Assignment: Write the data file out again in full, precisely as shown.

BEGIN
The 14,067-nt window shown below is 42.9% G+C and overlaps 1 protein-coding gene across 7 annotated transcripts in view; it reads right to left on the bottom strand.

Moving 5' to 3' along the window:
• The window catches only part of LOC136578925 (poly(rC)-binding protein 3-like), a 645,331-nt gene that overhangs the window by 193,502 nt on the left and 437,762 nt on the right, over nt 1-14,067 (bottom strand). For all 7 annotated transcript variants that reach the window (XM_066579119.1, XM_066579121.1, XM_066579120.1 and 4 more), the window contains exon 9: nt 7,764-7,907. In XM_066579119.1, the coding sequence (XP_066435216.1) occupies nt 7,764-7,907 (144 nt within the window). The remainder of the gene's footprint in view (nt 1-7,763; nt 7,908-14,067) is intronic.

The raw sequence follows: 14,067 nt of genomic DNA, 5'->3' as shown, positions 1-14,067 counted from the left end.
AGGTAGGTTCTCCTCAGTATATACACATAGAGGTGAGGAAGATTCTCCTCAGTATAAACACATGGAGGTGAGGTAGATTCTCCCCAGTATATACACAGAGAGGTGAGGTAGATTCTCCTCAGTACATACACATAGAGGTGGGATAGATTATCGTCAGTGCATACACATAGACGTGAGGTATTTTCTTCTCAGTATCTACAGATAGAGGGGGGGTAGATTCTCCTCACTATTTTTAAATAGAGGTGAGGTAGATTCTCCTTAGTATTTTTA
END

The 14,067-nt window shown below is 42.9% G+C and overlaps 1 protein-coding gene across 7 annotated transcripts in view; it reads right to left on the bottom strand.

Moving 5' to 3' along the window:
• The window catches only part of LOC136578925 (poly(rC)-binding protein 3-like), a 645,331-nt gene that overhangs the window by 193,502 nt on the left and 437,762 nt on the right, over nt 1-14,067 (bottom strand). For all 7 annotated transcript variants that reach the window (XM_066579119.1, XM_066579121.1, XM_066579120.1 and 4 more), the window contains exon 9: nt 7,764-7,907. In XM_066579119.1, the coding sequence (XP_066435216.1) occupies nt 7,764-7,907 (144 nt within the window). The remainder of the gene's footprint in view (nt 1-7,763; nt 7,908-14,067) is intronic.

The raw sequence follows: 14,067 nt of genomic DNA, 5'->3' as shown, positions 1-14,067 counted from the left end.
AGGTAGGTTCTCCTCAGTATATACACATAGAGGTGAGGAAGATTCTCCTCAGTATAAACACATGGAGGTGAGGTAGATTCTCCCCAGTATATACACAGAGAGGTGAGGTAGATTCTCCTCAGTACATACACATAGAGGTGGGATAGATTATCGTCAGTGCATACACATAGACGTGAGGTATTTTCTTCTCAGTATCTACAGATAGAGGGGGGGTAGATTCTCCTCACTATTTTTAAATAGAGGTGAGGTAGATTCTCCTTAGTATTTTTA